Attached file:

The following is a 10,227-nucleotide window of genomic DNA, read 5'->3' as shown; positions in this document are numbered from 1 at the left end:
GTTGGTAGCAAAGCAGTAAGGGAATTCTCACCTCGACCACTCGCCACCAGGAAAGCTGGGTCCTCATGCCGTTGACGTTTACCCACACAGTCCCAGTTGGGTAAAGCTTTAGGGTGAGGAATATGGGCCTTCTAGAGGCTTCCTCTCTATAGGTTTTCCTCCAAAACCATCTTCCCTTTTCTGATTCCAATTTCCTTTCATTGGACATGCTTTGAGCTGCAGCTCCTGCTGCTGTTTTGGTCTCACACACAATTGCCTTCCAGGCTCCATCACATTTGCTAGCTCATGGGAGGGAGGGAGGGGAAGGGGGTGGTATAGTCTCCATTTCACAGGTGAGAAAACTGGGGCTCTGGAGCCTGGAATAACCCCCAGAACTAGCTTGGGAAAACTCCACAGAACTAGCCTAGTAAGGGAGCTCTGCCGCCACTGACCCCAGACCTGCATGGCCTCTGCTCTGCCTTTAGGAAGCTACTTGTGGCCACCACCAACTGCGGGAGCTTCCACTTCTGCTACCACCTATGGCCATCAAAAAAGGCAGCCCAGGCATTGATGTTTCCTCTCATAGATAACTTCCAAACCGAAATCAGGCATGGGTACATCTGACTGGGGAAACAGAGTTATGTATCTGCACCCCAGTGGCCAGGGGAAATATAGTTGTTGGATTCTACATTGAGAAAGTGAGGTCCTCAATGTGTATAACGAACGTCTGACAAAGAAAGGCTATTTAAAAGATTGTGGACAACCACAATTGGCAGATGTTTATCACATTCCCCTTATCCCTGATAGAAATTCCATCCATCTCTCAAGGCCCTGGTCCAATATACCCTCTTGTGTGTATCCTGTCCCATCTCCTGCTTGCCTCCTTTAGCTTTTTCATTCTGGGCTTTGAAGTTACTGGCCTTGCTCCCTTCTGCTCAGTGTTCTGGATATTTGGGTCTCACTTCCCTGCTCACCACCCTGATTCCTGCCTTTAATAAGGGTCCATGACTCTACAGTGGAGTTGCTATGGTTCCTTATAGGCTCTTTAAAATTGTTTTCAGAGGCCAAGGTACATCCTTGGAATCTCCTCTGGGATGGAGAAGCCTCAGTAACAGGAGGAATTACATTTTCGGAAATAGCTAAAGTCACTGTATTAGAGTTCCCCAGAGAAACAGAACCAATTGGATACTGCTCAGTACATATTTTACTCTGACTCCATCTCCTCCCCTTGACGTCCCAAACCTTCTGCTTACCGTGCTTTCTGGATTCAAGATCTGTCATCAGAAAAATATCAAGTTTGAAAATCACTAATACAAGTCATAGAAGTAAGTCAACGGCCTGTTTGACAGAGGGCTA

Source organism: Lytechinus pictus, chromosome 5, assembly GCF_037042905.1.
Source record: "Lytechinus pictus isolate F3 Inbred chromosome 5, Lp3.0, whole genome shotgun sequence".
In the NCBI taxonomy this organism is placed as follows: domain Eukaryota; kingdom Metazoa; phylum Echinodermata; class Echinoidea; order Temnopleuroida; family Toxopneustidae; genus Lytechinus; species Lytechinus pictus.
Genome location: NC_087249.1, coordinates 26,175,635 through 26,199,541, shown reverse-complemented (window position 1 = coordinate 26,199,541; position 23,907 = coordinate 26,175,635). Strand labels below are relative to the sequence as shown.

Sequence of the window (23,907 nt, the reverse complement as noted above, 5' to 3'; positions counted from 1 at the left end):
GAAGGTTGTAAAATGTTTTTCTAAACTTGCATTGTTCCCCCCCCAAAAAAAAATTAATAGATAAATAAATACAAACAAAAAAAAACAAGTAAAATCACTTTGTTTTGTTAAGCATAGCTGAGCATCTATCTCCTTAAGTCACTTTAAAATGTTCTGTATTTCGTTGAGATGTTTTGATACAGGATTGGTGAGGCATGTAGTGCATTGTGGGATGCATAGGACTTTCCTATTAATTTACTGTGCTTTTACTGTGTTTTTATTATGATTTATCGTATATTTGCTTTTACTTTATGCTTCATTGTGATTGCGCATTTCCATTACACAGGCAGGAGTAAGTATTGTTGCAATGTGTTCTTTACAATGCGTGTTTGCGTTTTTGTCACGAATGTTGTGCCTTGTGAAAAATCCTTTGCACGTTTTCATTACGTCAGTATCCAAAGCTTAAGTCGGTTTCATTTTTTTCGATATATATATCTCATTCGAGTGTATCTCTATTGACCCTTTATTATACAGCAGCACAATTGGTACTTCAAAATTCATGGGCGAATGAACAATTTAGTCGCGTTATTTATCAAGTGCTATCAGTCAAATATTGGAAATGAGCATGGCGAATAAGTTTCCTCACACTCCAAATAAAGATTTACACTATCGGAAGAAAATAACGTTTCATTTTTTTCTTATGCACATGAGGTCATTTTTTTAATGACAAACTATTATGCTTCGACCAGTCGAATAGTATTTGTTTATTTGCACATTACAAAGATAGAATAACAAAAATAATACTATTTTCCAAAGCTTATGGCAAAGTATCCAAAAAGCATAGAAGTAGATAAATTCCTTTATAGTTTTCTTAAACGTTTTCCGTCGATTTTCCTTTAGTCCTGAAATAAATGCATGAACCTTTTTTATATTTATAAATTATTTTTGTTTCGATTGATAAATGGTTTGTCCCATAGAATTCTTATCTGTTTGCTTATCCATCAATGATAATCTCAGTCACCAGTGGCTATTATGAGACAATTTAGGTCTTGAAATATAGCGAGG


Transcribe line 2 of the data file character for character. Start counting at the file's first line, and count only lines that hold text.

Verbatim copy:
GTTGGTAGCAAAGCAGTAAGGGAATTCTCACCTCGACCACTCGCCACCAGGAAAGCTGGGTCCTCATGCCGTTGACGTTTACCCACACAGTCCCAGTTGGGTAAAGCTTTAGGGTGAGGAATATGGGCCTTCTAGAGGCTTCCTCTCTATAGGTTTTCCTCCAAAACCATCTTCCCTTTTCTGATTCCAATTTCCTTTCATTGGACATGCTTTGAGCTGCAGCTCCTGCTGCTGTTTTGGTCTCACACACAATTGCCTTCCAGGCTCCATCACATTTGCTAGCTCATGGGAGGGAGGGAGGGGAAGGGGGTGGTATAGTCTCCATTTCACAGGTGAGAAAACTGGGGCTCTGGAGCCTGGAATAACCCCCAGAACTAGCTTGGGAAAACTCCACAGAACTAGCCTAGTAAGGGAGCTCTGCCGCCACTGACCCCAGACCTGCATGGCCTCTGCTCTGCCTTTAGGAAGCTACTTGTGGCCACCACCAACTGCGGGAGCTTCCACTTCTGCTACCACCTATGGCCATCAAAAAAGGCAGCCCAGGCATTGATGTTTCCTCTCATAGATAACTTCCAAACCGAAATCAGGCATGGGTACATCTGACTGGGGAAACAGAGTTATGTATCTGCACCCCAGTGGCCAGGGGAAATATAGTTGTTGGATTCTACATTGAGAAAGTGAGGTCCTCAATGTGTATAACGAACGTCTGACAAAGAAAGGCTATTTAAAAGATTGTGGACAACCACAATTGGCAGATGTTTATCACATTCCCCTTATCCCTGATAGAAATTCCATCCATCTCTCAAGGCCCTGGTCCAATATACCCTCTTGTGTGTATCCTGTCCCATCTCCTGCTTGCCTCCTTTAGCTTTTTCATTCTGGGCTTTGAAGTTACTGGCCTTGCTCCCTTCTGCTCAGTGTTCTGGATATTTGGGTCTCACTTCCCTGCTCACCACCCTGATTCCTGCCTTTAATAAGGGTCCATGACTCTACAGTGGAGTTGCTATGGTTCCTTATAGGCTCTTTAAAATTGTTTTCAGAGGCCAAGGTACATCCTTGGAATCTCCTCTGGGATGGAGAAGCCTCAGTAACAGGAGGAATTACATTTTCGGAAATAGCTAAAGTCACTGTATTAGAGTTCCCCAGAGAAACAGAACCAATTGGATACTGCTCAGTACATATTTTACTCTGACTCCATCTCCTCCCCTTGACGTCCCAAACCTTCTGCTTACCGTGCTTTCTGGATTCAAGATCTGTCATCAGAAAAATATCAAGTTTGAAAATCACTAATACAAGTCATAGAAGTAAGTCAACGGCCTGTTTGACAGAGGGCTA